• It's supposed to be a protection against bootloader-infecting rootkits. No-one questions that it can do this, but bootloader-infecting rootkits are incredibly rare things to encounter, and given Microsoft's long history of anticompetative business tactics it isn't hard to imagine their ulterior motive for pushing the technology.

  • Signing their key is the least Microsoft can do for using large parts of the FeeBSD TCP/IP stack in Windows.
    https://lwn.net/Articles/245805/ [lwn.net]

    • by gavron (1300111) on Monday July 01, 2013 @03:20AM (#44151551)

      MS has the LICENSE to use BSD code.

      They don't owe BSD anything.

      Next time you're thinking of whether to license YOUR code using GPL or using something
      that allows MS to use your stuff and give nothing back in return... remember this.

      Ehud

      • by dfghjk (711126)

        You assume BSD is unhappy with this result. They are not...and the problem isn't MS using BSD's "stuff" and not giving anything back to BSD in return, it's not giving anything to YOU in return. BSD got precisely what they wanted in that transaction, you didn't.

    • Social conventions like owed favors do not exist in the world of business. When billions of dollars are at stake, there is no room to be 'nice.' That's why contracts were invented.

    • Windows doesn't use any of the FreeBSD TCP/IP stack anymore. It did at one time pre-Windows XP, but it was completely rewritten from the ground up prior to Windows XP, but many of the settings (registry settings) remained the same for compatibility.

      • Sorry, I just double checked, it was rewritten for Windows NT 3.5, and then carried over to Windows 95. So the FreeBSD stack hasn't been in use for nearly 10 years. Some of the ancillary utilities however, were never rewritten for some time and might have used some FreeBSD code in them. They carried the "Some parts... blah blah...Berkely... blah blah" messages in them.

  • Loophole (Score:5, Interesting)

    by Todd Knarr (15451) on Monday July 01, 2013 @02:47AM (#44151457) Homepage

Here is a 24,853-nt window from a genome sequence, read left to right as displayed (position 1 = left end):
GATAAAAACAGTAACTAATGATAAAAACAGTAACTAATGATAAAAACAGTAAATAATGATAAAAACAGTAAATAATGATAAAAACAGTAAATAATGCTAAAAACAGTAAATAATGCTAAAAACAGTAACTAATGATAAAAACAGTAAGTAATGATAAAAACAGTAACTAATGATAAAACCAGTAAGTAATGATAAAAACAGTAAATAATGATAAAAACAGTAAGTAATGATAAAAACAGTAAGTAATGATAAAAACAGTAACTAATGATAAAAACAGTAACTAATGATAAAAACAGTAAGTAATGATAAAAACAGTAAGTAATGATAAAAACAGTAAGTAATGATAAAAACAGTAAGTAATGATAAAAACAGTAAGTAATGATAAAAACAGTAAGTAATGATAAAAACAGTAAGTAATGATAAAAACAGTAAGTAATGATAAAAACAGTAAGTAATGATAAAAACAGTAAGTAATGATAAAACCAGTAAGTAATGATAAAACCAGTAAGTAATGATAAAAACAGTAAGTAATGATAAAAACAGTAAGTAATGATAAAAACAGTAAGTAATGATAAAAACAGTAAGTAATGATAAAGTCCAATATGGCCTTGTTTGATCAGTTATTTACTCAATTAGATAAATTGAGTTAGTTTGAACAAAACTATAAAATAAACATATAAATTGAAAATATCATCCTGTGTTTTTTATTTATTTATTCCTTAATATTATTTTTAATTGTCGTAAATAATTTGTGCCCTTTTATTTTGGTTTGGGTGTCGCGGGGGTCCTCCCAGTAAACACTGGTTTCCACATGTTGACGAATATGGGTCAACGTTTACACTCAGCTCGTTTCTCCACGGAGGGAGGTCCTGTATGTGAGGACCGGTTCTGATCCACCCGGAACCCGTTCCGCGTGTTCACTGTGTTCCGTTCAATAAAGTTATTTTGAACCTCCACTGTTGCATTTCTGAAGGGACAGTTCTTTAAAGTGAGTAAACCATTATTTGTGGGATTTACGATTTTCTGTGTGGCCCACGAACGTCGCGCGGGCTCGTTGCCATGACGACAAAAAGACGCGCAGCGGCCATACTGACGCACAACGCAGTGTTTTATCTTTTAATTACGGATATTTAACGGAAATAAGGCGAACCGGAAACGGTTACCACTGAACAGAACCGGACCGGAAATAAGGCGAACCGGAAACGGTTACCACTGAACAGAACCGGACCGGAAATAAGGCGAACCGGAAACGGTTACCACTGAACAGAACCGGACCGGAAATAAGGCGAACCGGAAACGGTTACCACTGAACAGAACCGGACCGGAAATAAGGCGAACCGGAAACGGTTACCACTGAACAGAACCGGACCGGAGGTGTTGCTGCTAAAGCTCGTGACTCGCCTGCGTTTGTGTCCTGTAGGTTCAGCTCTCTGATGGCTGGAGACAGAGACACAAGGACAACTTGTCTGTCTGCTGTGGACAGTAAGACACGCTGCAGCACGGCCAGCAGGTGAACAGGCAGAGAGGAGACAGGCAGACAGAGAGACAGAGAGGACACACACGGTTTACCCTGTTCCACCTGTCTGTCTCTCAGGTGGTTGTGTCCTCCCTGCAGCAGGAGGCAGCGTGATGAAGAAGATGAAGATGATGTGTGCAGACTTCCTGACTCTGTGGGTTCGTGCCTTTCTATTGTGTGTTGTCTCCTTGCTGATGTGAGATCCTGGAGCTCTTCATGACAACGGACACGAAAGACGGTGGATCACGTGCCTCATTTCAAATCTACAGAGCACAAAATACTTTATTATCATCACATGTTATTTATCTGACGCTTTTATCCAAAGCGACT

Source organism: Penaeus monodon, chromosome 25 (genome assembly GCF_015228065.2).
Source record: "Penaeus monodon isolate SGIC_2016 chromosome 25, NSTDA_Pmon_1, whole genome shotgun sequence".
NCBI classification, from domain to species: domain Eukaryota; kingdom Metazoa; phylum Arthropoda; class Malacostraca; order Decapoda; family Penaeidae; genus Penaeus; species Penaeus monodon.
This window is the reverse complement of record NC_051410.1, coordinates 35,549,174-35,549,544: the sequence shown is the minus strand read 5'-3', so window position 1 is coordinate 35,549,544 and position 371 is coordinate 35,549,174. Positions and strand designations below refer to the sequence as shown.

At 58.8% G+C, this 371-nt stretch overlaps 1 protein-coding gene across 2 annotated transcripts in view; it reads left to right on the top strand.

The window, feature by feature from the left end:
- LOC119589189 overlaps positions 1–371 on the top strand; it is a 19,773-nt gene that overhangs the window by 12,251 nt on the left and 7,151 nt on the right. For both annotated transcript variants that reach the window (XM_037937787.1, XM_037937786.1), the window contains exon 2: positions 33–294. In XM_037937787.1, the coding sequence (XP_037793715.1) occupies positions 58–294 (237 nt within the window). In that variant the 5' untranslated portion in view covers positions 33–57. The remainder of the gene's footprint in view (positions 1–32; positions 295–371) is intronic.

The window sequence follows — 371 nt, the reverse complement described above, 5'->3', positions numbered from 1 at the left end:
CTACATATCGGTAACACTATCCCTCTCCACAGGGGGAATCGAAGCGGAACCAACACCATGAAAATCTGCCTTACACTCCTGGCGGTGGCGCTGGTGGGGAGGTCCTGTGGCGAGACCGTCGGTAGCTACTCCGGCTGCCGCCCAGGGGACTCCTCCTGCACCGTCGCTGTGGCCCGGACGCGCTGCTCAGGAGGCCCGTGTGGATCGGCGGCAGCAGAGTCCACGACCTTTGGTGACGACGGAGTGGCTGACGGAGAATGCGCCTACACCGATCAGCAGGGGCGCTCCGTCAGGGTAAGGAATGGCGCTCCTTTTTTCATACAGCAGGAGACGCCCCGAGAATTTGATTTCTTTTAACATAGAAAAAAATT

My bet would be that Microsoft refuses to sign the loader, saying that they can only sign if the loader's coded to only load binaries signed by a trusted authority (ie. Microsoft) and that allowing a loader that can load untrusted (ie. unsigned or not signed by Microsoft) binaries compromises the security of the boot process.

    • by AmiMoJo (196126) *

      It doesn't work that way. Canonical's shim is signed with Microsoft's key but will only load a Linux kernel signed by Canonical with full boot-time privileges. If the kernel is unsigned it doesn't get access to some UEFI features, they are disabled before starting it. This prevents people from writing "kernels" that are just rootkits which load the Windows 8 kernel up afterwards.

      So in fact Microsoft has already signed a shim that can load untrusted code, but on the condition that it does it in a safe way th

  • Can't they just use the already-signed blob?
    • Microsoft won't sign a blob that can simply load any kernal, because doing so would defeat the purpose of Secure Boot: An attacker could simply load the linux signed loader with their malicious rootkit and use that.

  • by ThorGod (456163) on Monday July 01, 2013 @03:21AM (#44151557) Journal

    I've tried both the newest PC-BSD and bsdinstall installers...and they leave a lot to be desired. :/

  • For what it's worth, Surface Pro (A Microsoft-built device) allows you to disable Secure Boot support if you so choose.

    UEFI -> Secure Boot -> Measured Boot (requires TPM)